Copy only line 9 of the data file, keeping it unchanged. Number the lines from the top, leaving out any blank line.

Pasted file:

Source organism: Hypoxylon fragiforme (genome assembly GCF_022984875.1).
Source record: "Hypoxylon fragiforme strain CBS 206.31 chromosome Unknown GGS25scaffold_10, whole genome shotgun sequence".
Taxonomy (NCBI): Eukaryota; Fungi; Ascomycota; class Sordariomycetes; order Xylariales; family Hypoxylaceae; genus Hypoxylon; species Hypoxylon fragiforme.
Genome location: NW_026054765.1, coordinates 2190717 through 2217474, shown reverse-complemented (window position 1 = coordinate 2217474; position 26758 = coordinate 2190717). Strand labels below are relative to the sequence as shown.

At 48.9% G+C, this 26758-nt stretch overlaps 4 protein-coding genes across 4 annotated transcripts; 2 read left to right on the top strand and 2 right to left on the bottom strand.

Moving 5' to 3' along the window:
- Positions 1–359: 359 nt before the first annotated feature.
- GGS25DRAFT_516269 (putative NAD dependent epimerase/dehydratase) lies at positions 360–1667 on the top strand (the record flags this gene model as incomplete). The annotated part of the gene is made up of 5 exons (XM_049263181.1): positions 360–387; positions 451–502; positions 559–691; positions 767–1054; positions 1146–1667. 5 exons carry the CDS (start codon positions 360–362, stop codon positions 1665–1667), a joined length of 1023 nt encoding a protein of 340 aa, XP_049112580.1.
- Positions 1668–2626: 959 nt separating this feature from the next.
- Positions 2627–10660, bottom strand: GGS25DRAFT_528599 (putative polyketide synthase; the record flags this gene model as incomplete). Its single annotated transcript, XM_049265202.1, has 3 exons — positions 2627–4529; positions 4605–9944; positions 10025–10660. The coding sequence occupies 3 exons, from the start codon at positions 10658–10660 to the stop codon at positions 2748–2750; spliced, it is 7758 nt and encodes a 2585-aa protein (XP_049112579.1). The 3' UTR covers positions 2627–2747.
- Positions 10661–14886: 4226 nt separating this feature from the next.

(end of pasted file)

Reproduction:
- Positions 1668–2626: 959 nt separating this feature from the next.